But culture is more often than not a blurry line rather than a clear, distinct boundary. Not everyone in every culture puts as much weight on certain things as others do. Also, particularly for Hispanics, there is not just one Hispanic culture. Based on geography alone, there are South American Hispanics, Mexican Hispanics, Puerto Rican Hispanics, European Hispanics and many other subdivisions all living in the United States, each with their own culture (See Table 1). As Delia Huffman, president and CEO of Bull Market, an Indianapolis consulting firm states, “The cultural piece of marketing is always what people miss… to capture that market, you’re not just translating. You need to put some effort into learning the culture.”
Targeting the culture
How do marketers know how to target a particular culture, especially if they don’t happen to be a part of it themselves? As a successful marketer, you must be able to engage each individual culture with emotionally-relevant content that embraces their belief systems, especially in today’s social climate within the United States. As Glenn Llopis states in a 2013 Forbes article, “Capturing the Hispanic Market Will Require More Than a Total Market Strategy,” “Embracing cultural sensitivity has become critically important to the design of new business models, leadership development and the relationships that brands earn with their consumers. It is not only ethical and the right thing to do; it’s the ‘must-do’ to be domestically and globally competitive.”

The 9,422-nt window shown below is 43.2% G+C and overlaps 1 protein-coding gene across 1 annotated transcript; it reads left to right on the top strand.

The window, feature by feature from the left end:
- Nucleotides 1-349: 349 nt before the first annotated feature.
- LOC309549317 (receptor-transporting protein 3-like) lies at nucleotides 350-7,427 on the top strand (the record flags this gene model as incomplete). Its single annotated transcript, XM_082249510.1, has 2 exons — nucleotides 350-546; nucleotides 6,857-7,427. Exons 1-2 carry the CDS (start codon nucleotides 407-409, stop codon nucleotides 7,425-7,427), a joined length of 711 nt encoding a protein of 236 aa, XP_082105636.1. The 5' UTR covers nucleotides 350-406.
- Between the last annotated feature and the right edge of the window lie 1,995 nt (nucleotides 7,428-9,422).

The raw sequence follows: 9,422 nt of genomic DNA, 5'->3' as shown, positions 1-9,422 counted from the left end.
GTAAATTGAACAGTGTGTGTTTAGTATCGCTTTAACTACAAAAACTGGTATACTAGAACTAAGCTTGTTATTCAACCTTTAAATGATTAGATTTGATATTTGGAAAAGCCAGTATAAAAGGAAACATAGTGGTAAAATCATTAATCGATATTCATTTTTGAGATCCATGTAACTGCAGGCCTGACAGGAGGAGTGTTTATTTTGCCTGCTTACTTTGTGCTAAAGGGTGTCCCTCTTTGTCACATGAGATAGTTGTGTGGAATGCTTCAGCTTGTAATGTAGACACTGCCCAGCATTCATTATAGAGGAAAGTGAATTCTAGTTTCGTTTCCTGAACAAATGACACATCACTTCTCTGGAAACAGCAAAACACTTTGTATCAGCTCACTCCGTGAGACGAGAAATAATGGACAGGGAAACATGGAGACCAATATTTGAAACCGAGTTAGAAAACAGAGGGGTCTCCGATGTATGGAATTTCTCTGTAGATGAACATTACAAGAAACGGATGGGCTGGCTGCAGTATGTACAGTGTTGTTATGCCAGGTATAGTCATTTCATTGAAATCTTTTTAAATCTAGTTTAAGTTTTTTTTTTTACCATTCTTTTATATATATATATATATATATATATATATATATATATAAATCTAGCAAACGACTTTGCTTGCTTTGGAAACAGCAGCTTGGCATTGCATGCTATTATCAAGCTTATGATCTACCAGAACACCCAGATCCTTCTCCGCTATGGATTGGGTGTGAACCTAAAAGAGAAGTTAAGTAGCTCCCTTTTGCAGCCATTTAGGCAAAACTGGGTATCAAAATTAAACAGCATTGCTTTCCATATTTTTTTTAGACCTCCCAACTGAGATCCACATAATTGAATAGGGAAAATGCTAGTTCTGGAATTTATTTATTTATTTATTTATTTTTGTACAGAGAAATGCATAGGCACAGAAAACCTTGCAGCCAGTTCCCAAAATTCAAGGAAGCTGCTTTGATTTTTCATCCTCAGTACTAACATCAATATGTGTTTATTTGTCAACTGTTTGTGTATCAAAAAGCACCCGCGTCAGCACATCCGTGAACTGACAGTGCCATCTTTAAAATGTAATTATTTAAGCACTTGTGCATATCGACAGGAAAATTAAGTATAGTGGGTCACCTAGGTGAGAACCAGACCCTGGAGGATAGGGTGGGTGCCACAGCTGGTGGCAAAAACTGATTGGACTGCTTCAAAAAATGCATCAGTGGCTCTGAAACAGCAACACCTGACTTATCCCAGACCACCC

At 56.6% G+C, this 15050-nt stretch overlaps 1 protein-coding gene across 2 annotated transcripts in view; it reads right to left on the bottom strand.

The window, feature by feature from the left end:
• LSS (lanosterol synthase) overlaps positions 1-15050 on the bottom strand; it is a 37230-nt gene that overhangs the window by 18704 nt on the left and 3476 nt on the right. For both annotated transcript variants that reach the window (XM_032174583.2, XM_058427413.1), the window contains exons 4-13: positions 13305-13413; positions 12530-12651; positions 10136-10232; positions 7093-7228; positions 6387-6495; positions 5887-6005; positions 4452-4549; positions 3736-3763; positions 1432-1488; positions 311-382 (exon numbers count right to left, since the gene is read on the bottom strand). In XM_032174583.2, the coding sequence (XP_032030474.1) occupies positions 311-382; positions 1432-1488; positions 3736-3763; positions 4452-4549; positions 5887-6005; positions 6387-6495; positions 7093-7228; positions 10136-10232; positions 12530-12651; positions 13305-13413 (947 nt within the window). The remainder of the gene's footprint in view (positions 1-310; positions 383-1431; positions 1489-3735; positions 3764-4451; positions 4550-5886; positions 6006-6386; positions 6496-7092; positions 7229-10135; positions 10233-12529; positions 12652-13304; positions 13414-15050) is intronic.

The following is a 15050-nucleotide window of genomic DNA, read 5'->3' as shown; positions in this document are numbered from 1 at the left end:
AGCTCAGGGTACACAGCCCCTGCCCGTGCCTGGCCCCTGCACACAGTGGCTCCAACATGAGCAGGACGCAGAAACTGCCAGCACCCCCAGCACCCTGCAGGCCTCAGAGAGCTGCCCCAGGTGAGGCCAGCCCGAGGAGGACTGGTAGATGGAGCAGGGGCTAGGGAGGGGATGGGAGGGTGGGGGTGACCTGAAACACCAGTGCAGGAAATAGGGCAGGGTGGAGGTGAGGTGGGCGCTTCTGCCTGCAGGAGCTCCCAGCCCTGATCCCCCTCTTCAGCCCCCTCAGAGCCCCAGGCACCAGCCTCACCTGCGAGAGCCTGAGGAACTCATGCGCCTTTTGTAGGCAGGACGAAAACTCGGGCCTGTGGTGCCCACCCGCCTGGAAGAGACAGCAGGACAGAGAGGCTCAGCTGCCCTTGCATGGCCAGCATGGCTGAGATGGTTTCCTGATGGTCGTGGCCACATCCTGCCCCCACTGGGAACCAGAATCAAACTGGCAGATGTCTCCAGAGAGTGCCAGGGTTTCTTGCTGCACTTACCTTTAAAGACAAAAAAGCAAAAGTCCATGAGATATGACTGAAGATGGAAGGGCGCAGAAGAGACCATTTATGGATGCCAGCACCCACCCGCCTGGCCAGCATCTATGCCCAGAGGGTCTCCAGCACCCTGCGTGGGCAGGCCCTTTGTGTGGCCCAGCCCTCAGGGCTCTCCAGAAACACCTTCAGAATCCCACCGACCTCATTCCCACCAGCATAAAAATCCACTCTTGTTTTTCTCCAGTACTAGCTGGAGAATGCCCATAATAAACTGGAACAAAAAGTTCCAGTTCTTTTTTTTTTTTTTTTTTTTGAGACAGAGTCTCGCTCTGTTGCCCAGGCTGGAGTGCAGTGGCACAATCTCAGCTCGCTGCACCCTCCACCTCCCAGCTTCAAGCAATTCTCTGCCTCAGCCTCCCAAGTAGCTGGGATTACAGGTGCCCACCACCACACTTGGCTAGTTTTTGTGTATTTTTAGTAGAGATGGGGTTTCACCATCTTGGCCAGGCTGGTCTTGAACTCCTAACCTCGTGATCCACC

To do this, you need to put in the time, energy and resources to do the research necessary to learn about the characteristics of each individual culture. Since the boundaries of any particular culture are blurry, this can be a tricky thing to do. In addition, any marketing strategy you come up with must be genuine. Most people, and especially Hispanics who may have assimilated from countries with a high rate of corrupt and disingenuous entities, can tell when they are being “sold to.” However, consumers will connect naturally with brands that show a genuine connection to their culture, and will embrace them with long-term loyalty.
There are a few ways for marketers to go about accomplishing this. Since there are no definitive rulebooks for marketing to specific cultures and the concept itself is very difficult to pin down, the following tips are simply to provide a frame of reference for getting started.
Establish which Hispanic culture you want to focus on.
There are various types of Hispanic cultures, each with their own set of values and customs. Narrow your marketing approach to one culture at a time, or at least avoid grouping them all together in a blanket approach.
Localize your content for that particular market.